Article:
Holiday candies offer sweet messages |

Holiday candies offer sweet messages

Photo Illustration by Dan Thrift / Tahoe Daily Tribune

Being terse may be the latest rage in the adult world among government leaders, corporate chiefs and business managers, but all things curt are not necessarily mean-spirited.

Especially when it comes to matters of the heart.

For more than a century, the makers of NECCO Sweethearts Conversation Hearts have come up with the sweetest and sometimes, corniest, Valentine’s Day one-liner expressions of admiration, desire and romance.

Some favorites among the dozens of Sweetheart sayings have been in circulation since the hearts were first factory-made in 1902, according to Holly Hartman and David Johnson for the Web site

These classics include “Kiss Me,” “Sweet Talk,” and “Be Mine.” Sometimes a motto is discontinued for a time and then makes a reappearance while others are erased permanently, according to the Web site. Sayings considered outdated by NECCO include the archaic “Dig Me” and the cheerful but confusing “You Are Gay.”

NECCO officials say selecting new words is a tricky process.

The new sayings can’t be “offensive, distasteful or too wordy,” Walter Marshall, retired NECCO vice president, told Hartman and Johnson.

Space is also an issue. Conversation hearts come in two sizes – the standard 1Ú2-inch and the larger 3Ú4-inch version. The small hearts generally can fit no more than two words with four letters each, while the large hearts may accommodate two words with six letters each. Fortunately, creative phrasing can help fit longer sentiments onto the tiny hearts, as in the case of “EZ 2 LOVE.”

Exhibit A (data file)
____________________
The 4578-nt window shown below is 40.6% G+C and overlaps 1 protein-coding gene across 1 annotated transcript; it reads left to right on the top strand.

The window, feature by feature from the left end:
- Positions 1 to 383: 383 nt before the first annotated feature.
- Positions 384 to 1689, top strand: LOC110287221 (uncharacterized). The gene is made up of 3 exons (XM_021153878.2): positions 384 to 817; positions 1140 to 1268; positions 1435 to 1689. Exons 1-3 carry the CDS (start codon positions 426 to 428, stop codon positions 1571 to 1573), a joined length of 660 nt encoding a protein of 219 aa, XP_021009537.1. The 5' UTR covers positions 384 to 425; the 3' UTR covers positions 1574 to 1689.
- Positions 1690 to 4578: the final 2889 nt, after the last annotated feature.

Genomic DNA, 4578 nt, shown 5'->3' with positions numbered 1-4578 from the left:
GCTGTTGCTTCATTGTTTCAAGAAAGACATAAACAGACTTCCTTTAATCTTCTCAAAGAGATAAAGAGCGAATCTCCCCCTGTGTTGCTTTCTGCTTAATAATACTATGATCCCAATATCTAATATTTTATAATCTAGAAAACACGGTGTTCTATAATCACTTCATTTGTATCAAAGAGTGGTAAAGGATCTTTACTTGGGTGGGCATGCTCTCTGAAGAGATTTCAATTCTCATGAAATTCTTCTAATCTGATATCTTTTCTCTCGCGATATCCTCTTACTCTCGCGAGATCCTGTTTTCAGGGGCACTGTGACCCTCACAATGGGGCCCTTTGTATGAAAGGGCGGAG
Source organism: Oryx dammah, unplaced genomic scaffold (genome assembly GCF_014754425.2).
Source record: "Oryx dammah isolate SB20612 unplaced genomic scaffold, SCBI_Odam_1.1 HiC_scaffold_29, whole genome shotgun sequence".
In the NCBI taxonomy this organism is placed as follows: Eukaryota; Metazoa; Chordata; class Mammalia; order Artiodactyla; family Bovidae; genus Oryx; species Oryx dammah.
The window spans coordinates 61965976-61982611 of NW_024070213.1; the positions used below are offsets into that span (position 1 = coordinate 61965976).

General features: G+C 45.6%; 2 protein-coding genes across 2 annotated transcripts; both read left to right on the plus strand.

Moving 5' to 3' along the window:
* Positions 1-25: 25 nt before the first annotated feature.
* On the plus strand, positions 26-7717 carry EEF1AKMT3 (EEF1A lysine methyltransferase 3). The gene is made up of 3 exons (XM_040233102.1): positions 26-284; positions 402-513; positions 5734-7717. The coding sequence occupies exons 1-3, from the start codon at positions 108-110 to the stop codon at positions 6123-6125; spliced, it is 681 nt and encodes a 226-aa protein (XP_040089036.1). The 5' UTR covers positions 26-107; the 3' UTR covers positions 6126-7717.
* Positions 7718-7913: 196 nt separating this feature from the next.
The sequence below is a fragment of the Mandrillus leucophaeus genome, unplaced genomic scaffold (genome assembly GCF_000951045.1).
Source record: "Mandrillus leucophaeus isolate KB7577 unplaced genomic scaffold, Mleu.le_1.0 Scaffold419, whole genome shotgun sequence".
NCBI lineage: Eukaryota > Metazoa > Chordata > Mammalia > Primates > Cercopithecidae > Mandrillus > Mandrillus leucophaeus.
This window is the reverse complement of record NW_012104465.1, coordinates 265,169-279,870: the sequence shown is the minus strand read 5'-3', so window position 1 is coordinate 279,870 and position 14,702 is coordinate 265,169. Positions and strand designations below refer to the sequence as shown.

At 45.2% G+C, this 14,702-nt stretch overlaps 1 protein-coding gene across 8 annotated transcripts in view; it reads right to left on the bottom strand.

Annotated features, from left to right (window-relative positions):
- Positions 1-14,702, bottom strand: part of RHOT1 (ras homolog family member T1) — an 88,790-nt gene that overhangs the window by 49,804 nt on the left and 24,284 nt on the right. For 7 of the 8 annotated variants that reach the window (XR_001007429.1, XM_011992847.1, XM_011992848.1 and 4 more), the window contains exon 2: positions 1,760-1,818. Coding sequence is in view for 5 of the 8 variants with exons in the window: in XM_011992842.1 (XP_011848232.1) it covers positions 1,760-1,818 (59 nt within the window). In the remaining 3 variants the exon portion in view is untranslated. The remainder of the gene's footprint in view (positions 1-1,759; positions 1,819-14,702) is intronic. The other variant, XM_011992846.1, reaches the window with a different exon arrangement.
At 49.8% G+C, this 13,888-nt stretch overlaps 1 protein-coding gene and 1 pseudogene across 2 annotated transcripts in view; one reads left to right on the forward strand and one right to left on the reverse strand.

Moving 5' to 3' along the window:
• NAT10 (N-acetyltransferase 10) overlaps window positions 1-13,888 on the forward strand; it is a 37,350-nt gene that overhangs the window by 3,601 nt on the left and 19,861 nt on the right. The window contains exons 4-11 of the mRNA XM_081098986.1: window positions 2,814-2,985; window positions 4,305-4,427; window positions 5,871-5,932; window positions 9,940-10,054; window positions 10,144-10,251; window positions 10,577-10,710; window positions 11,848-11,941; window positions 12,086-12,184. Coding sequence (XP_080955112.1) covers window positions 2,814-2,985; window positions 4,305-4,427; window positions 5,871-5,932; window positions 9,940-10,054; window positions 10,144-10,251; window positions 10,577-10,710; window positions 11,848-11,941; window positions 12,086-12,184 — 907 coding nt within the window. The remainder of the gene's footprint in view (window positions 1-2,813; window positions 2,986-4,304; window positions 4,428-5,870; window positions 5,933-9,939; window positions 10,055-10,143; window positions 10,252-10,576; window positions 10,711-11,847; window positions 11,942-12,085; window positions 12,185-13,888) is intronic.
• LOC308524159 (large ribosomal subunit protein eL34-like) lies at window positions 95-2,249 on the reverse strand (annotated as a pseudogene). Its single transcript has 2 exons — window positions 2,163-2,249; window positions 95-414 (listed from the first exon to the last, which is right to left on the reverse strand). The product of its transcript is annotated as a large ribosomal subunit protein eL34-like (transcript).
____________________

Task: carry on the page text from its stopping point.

While bartenders have been known to put out dishes of them as conversation pieces on or around Feb. 14, classrooms are among the best known places where the hearts are put to use.

For about 15 years Bijou Community School second-grade teacher Linda Loughrin has used the hearts, among other things, as part of a curriculum that emphasizes friendship, spelling and creativity.

“We use them all we. I give them as treats and incentives. They have to read them in front of the class if they are rewarded with one,” Loughrin said. “Except for the ones that say ‘Kiss Me.’ I tell them they don’t have to read that one if it embarrasses them.”

Students Vanessa Ruiz and Eric Gonzales say they like the candies, the colors and the sayings.

Both, however, have a different take on Valentine’s Day.

While Vanessa, 8, prefers the purple ones, she said she’s not looking for anything else from boys besides friendship. When asked if she has a boy in mind to give a Valentine to, she emphatically said “No.”

Eric, 7, whose favorite color is red and said his favorite conversation heart says “hug” doesn’t have a sweetheart but says he would like one soon.


Candy hearts introduced for 2005

— #1 Fan

— Fit for Love

— Dream Team

— Love Life

— Be A Sport

— Love My Team

— Cheer Me On

— Be My Hero

— Heart Of Gold

— All-Star

Source: NECCO Sweethearts Conversation Hearts

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